Keeping a classroom organized is the key to my sanity. I love having the room look aesthetically pleasing, as well as functional. My students also thrive when they know where things are, and everything has a place. I love watching my students grab stuff from the shelves, put their papers in a designated area, and have their folders in one space. It warms my heart.
Here are a few ways I keep my classroom organized, and running efficiently.
1. Remove excess clutter.
It's easy to be a "hoarder," as a teacher. People usually give us stuff, we see goodies we don't actually need, or we hate to throw things away that could potentially be used for a lesson/craft. My motto is if I don't use it, I should probably get rid of it. I cleaned my room a lot before the school year started. I had a hard time purging, but I am so glad I did. I put a lot of items in the teacher supply room that I wasn't using.
2. Have a home for everything.
It's easy for little things like highlighters to get lost in the shuffle, but giving them a designated area keeps them safe. All of my classroom supplies have a home. Investing in some storage containers will make keeping all the goodies be more likely to remain in one place.
I'll take more about specific "home" systems I use below.
3. Use labels for items the students will use.
Yes, students can look in a container and see what's in it. But a simple printed label can help them quickly figure out where something is, and where it belongs. Plus, labels help it look more organized.
4. Keep the top of your desk as clear as possible.
I know some people can function with piles and various "systems," however, I can't. I cannot tell you how many times I have seen the pile system fail people. They struggle to know where something is on their desk because they can't find the pile it's in. By keeping your desk clean, you'll have items stored someplace that you know where they are.
Also, it is helpful to keep the inside of the desk clean too. It's easy to let it get cluttered and unorganized. But I promise you'll have more mental clarity if you have it tidy.
5. Have a home for completed assignments.
Paper is one of the most difficult things to keep organized. I try to be digital as much as possible, but I do use paper a lot. I have found it is easy for papers to get lost in the shuffle of things. So having a home for each type of paper makes it less likely for them to get lost.
I have bins for all completed assignments, for each period. Students know where their completed assignments go. Often, students try to hand me papers at my desk, or when I'm floating around the room. I always direct them to the bin, eventually, they do it without being told. I am less likely to lose their work if it has a home.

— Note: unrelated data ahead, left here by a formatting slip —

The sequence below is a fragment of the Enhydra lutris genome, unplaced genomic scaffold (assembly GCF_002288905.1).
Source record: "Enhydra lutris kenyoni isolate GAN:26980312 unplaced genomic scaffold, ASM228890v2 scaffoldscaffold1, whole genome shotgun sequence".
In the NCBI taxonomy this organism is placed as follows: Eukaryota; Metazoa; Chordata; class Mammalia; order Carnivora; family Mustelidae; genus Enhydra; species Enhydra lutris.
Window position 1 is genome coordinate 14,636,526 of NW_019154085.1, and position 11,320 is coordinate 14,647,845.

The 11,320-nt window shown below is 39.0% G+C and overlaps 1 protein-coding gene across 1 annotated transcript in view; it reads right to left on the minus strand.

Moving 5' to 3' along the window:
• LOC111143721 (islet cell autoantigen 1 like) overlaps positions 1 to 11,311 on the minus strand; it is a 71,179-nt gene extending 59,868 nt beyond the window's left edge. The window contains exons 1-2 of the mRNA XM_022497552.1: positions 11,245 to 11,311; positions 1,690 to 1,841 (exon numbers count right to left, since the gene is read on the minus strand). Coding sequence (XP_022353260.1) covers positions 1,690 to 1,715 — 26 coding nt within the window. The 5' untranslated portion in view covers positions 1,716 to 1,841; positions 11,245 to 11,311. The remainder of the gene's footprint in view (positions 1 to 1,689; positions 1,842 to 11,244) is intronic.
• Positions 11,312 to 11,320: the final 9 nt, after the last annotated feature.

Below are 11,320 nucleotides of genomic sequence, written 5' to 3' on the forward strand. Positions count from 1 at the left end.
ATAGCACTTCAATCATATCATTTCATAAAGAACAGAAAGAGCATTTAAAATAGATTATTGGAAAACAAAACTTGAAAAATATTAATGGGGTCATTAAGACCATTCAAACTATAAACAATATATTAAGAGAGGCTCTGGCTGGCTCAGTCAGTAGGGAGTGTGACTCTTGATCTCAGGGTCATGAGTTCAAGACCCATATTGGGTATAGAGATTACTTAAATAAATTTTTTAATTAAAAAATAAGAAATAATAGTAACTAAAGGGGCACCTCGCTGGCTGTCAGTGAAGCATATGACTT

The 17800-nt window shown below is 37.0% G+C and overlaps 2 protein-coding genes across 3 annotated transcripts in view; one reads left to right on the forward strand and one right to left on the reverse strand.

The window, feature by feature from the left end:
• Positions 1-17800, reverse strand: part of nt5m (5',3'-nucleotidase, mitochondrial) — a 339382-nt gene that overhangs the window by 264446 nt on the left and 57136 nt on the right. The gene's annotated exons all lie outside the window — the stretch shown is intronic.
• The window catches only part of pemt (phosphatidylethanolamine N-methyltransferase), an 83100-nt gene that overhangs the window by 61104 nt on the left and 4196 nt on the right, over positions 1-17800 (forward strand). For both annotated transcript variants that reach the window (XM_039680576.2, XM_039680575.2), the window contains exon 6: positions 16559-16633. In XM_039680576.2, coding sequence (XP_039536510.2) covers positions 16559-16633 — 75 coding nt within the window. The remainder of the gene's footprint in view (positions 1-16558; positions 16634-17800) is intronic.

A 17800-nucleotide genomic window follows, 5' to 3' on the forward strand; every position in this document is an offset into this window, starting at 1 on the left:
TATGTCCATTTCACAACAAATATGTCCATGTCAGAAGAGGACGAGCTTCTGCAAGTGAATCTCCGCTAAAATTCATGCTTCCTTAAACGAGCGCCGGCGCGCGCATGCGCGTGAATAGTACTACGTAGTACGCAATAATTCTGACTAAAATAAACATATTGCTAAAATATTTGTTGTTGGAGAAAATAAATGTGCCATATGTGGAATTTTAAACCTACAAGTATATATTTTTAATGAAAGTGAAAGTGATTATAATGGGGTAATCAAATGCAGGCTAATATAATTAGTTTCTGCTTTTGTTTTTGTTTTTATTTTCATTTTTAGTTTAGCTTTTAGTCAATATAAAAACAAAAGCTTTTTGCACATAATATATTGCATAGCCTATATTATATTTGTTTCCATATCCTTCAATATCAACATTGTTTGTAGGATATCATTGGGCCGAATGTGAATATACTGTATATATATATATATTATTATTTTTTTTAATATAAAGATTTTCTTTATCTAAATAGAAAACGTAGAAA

6. Have a home for graded work.
I have a file folder for each period, in a plastic crate, with all of their graded work. I will have my teacher assistant pass back their work, or sometimes I'll do it myself. With our students being absent so often, it is vital to have a place for all their graded assignments.
7. Have a home for missing work.
I have two crates (one for English 1 and one for English 3) with a file folder for each student. These file folders are a game-changer. Each day, I have my teacher assistant put their missing papers in the bin. Missing/makeup work is something our students really struggle with. This organization hack is going to send me an immense amount of time/energy.
8. Create a layout for seating that is practical.
The overall layout of a room can help it feel organized. I have all of my students facing the front board, where I teach from. You know what works best for you, but having the desk organized will make your room run better.
9. Hide any clutter or items you don't use often.
I have messy areas, but those are tucked away. I have a closet that isn't super organized, and two "garage doors" that hide a bunch of stuff. I don't use any of it very often, so it is tucked away hiding. There's no need to have your mess showing if you can easily hide it.
10. Keep the wall decorations simple and unified.
Clutter on the walls can make a room seem overwhelming. There's actually been research done on the way cluttered wall space hinders learning. Studies show that you should leave approximately 20-50% of your wall space clear. Here's a great article that highlights a lot of my philosophy on classroom decor.
At the end of the day, you have the freedom to use whatever organization you thrive in. I would also encourage you to consider what organization your students will benefit from. If you don't know what works for them, ask them! I ask my students for feedback regularly. I want them to share what helps them and what does not.
I hope you find systems you need to make your classroom more organized. Also, don't think any messes will all magically go away in one day. Messy/disorganized spaces did not happen overnight, so you shouldn't expect it to disappear overnight either. Give yourself a lot of grace, and tackle one area at a time! I believe in you, and I know you'll feel great satisfaction from organizing your space.